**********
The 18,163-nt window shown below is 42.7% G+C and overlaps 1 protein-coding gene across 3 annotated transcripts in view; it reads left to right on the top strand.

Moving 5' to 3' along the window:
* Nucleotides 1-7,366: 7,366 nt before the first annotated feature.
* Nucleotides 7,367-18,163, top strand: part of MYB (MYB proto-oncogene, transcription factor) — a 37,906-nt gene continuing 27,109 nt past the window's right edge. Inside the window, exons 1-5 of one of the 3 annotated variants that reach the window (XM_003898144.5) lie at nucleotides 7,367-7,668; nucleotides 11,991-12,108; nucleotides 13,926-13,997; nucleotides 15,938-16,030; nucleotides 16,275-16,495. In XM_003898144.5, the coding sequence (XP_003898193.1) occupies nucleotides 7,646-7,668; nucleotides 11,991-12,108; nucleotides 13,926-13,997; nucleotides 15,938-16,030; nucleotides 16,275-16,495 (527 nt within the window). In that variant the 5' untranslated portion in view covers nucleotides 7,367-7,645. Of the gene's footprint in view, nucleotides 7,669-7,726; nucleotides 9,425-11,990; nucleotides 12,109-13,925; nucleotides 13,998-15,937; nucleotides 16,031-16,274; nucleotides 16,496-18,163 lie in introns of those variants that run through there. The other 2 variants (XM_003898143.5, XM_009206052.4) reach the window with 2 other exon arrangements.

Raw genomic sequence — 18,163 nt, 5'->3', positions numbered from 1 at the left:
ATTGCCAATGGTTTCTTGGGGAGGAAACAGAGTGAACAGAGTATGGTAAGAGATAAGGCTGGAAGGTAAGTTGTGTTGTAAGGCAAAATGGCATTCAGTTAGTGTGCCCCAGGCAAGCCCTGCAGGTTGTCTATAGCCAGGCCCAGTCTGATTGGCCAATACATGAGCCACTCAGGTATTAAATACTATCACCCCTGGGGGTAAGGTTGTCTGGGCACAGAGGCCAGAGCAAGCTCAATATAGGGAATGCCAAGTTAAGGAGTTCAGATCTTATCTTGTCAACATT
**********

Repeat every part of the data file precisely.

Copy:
The 18,163-nt window shown below is 42.7% G+C and overlaps 1 protein-coding gene across 3 annotated transcripts in view; it reads left to right on the top strand.

Moving 5' to 3' along the window:
* Nucleotides 1-7,366: 7,366 nt before the first annotated feature.
* Nucleotides 7,367-18,163, top strand: part of MYB (MYB proto-oncogene, transcription factor) — a 37,906-nt gene continuing 27,109 nt past the window's right edge. Inside the window, exons 1-5 of one of the 3 annotated variants that reach the window (XM_003898144.5) lie at nucleotides 7,367-7,668; nucleotides 11,991-12,108; nucleotides 13,926-13,997; nucleotides 15,938-16,030; nucleotides 16,275-16,495. In XM_003898144.5, the coding sequence (XP_003898193.1) occupies nucleotides 7,646-7,668; nucleotides 11,991-12,108; nucleotides 13,926-13,997; nucleotides 15,938-16,030; nucleotides 16,275-16,495 (527 nt within the window). In that variant the 5' untranslated portion in view covers nucleotides 7,367-7,645. Of the gene's footprint in view, nucleotides 7,669-7,726; nucleotides 9,425-11,990; nucleotides 12,109-13,925; nucleotides 13,998-15,937; nucleotides 16,031-16,274; nucleotides 16,496-18,163 lie in introns of those variants that run through there. The other 2 variants (XM_003898143.5, XM_009206052.4) reach the window with 2 other exon arrangements.

Raw genomic sequence — 18,163 nt, 5'->3', positions numbered from 1 at the left:
ATTGCCAATGGTTTCTTGGGGAGGAAACAGAGTGAACAGAGTATGGTAAGAGATAAGGCTGGAAGGTAAGTTGTGTTGTAAGGCAAAATGGCATTCAGTTAGTGTGCCCCAGGCAAGCCCTGCAGGTTGTCTATAGCCAGGCCCAGTCTGATTGGCCAATACATGAGCCACTCAGGTATTAAATACTATCACCCCTGGGGGTAAGGTTGTCTGGGCACAGAGGCCAGAGCAAGCTCAATATAGGGAATGCCAAGTTAAGGAGTTCAGATCTTATCTTGTCAACATT